A Translation and Commentary, together with Sellic Spell
by J.R.R. Tolkien
edited by Christopher Tolkien
This (for some) long awaited translation in prose of Beowulf is followed by a large selection of commentaries by the author, as given during his lectures.
Sellic Spell, a version of the story of Beowulf imagined by J.R.R. Tolkien and accessible to readers of any age, is in his own words, « to a limited extent an attempt to reconstruct the Anglo-Saxon tale that lies behind the folk-tale element in Beowulf ». Also written by the author, the Old English text of this tale is included, and the book concludes with two versions of The Lay of Beowulf, a rendering of the story in the form of a ballad to be sung.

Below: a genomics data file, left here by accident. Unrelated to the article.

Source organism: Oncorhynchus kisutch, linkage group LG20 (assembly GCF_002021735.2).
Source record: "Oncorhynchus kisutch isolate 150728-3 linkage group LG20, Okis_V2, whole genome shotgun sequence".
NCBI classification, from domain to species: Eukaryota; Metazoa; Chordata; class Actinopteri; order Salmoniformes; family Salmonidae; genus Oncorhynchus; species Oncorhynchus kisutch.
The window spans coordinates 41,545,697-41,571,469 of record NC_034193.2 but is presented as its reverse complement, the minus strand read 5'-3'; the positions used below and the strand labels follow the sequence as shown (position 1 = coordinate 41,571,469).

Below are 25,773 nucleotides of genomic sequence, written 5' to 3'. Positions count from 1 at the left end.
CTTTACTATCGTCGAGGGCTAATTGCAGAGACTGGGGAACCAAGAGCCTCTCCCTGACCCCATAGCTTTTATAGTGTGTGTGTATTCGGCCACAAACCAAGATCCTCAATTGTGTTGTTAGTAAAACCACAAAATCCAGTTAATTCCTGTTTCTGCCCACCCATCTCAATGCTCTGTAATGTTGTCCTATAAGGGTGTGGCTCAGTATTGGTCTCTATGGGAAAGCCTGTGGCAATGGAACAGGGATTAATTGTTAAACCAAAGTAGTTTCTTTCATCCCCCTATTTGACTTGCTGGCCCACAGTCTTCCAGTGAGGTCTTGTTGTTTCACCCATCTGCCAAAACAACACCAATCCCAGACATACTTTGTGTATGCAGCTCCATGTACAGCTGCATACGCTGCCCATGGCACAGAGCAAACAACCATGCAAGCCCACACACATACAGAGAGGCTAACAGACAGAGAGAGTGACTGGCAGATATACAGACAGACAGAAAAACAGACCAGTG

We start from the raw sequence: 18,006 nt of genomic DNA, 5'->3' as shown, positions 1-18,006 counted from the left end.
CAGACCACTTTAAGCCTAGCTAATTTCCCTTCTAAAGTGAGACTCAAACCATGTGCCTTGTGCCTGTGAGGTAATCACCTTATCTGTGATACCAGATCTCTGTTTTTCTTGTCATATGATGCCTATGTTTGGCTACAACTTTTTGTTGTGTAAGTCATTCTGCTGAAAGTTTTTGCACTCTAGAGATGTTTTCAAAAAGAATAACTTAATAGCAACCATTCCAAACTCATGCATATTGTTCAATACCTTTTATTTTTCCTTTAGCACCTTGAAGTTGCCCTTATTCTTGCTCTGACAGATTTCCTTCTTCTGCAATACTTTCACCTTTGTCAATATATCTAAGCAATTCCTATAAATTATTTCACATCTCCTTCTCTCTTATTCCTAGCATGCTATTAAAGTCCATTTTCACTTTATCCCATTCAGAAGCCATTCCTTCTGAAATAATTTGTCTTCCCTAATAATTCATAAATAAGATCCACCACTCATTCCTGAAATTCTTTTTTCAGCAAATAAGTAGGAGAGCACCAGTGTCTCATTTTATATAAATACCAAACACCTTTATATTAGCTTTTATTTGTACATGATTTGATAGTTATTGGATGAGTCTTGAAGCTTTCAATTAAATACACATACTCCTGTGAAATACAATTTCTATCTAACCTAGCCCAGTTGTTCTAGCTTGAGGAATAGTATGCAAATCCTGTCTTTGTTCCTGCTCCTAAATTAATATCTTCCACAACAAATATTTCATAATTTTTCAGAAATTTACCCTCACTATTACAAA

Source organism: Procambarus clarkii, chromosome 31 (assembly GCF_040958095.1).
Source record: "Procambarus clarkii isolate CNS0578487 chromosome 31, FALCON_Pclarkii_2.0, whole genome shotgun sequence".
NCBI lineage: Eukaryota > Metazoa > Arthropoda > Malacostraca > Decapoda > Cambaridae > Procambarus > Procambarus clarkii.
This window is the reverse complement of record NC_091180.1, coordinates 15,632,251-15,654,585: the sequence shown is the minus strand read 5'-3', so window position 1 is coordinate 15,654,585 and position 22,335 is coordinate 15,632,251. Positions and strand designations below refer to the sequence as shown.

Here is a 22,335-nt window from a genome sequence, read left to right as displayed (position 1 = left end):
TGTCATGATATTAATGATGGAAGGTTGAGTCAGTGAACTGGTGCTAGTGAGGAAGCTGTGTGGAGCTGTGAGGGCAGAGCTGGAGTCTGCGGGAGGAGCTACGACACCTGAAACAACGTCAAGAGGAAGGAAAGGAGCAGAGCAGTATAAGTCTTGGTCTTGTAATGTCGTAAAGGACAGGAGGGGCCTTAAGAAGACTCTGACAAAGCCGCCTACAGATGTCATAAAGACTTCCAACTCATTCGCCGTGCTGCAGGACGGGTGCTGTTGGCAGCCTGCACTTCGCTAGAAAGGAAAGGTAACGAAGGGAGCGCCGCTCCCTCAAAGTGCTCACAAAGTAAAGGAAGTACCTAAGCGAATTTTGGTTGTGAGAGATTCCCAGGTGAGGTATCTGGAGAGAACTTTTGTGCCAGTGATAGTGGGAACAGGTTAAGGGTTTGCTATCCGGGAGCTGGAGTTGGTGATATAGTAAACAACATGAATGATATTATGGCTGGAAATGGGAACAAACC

This book is not an 'edition' of Beowulf; still less does it offer a critical analysis of his views. It is intended rather as a memorial of J.R.R. Tolkien's distinctive scholarship, exemplified in his own until now unpublished words.
On this page therefore, we have selected some further unpublished words by the author on the subject of translation in general, its uses and misuses; as well as the only explanatory note on the composition of Sellic Spell, both of which we believe will be of interest to fan and scholar alike (the two not being mutually exclusive!).
The menu links above will lead you to our articles on each of these three most recent published editions of J.R.R. Tolkien's "mediaeval" poetical works: Beowulf, The Fall of Arthur, and The Legend of Sigurd and Gudrún, as well as our Contact page.
This other page provides some further information on what you may expect when the main website goes online, later in the year.
We hope you will find these commentaries of interest, and that they may add to the enjoyment of the published works. Many thanks for your interest, and the encouragement that you provide !